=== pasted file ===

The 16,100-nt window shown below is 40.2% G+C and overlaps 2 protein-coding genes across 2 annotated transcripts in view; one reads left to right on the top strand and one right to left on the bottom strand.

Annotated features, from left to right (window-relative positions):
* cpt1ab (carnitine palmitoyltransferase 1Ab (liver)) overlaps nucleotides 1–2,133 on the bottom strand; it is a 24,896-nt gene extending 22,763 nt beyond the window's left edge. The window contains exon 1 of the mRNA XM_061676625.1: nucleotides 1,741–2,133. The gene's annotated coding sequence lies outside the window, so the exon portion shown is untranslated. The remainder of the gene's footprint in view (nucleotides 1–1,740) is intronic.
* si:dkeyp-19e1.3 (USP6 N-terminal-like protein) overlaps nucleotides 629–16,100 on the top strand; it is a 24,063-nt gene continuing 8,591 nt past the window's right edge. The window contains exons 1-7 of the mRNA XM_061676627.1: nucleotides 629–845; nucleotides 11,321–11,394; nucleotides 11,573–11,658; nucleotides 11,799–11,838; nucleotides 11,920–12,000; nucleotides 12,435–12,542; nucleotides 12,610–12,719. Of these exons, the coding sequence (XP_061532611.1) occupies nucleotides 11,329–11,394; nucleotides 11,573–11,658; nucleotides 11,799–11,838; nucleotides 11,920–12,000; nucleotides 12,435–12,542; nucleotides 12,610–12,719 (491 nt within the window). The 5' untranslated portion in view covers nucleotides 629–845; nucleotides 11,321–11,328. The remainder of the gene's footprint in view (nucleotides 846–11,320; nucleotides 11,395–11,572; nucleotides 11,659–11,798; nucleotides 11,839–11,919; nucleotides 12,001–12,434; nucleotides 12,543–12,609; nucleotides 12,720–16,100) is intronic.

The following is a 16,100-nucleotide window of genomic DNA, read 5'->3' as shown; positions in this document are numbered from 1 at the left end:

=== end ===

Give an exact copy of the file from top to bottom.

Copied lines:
The 16,100-nt window shown below is 40.2% G+C and overlaps 2 protein-coding genes across 2 annotated transcripts in view; one reads left to right on the top strand and one right to left on the bottom strand.

Annotated features, from left to right (window-relative positions):
* cpt1ab (carnitine palmitoyltransferase 1Ab (liver)) overlaps nucleotides 1–2,133 on the bottom strand; it is a 24,896-nt gene extending 22,763 nt beyond the window's left edge. The window contains exon 1 of the mRNA XM_061676625.1: nucleotides 1,741–2,133. The gene's annotated coding sequence lies outside the window, so the exon portion shown is untranslated. The remainder of the gene's footprint in view (nucleotides 1–1,740) is intronic.
* si:dkeyp-19e1.3 (USP6 N-terminal-like protein) overlaps nucleotides 629–16,100 on the top strand; it is a 24,063-nt gene continuing 8,591 nt past the window's right edge. The window contains exons 1-7 of the mRNA XM_061676627.1: nucleotides 629–845; nucleotides 11,321–11,394; nucleotides 11,573–11,658; nucleotides 11,799–11,838; nucleotides 11,920–12,000; nucleotides 12,435–12,542; nucleotides 12,610–12,719. Of these exons, the coding sequence (XP_061532611.1) occupies nucleotides 11,329–11,394; nucleotides 11,573–11,658; nucleotides 11,799–11,838; nucleotides 11,920–12,000; nucleotides 12,435–12,542; nucleotides 12,610–12,719 (491 nt within the window). The 5' untranslated portion in view covers nucleotides 629–845; nucleotides 11,321–11,328. The remainder of the gene's footprint in view (nucleotides 846–11,320; nucleotides 11,395–11,572; nucleotides 11,659–11,798; nucleotides 11,839–11,919; nucleotides 12,001–12,434; nucleotides 12,543–12,609; nucleotides 12,720–16,100) is intronic.

The following is a 16,100-nucleotide window of genomic DNA, read 5'->3' as shown; positions in this document are numbered from 1 at the left end: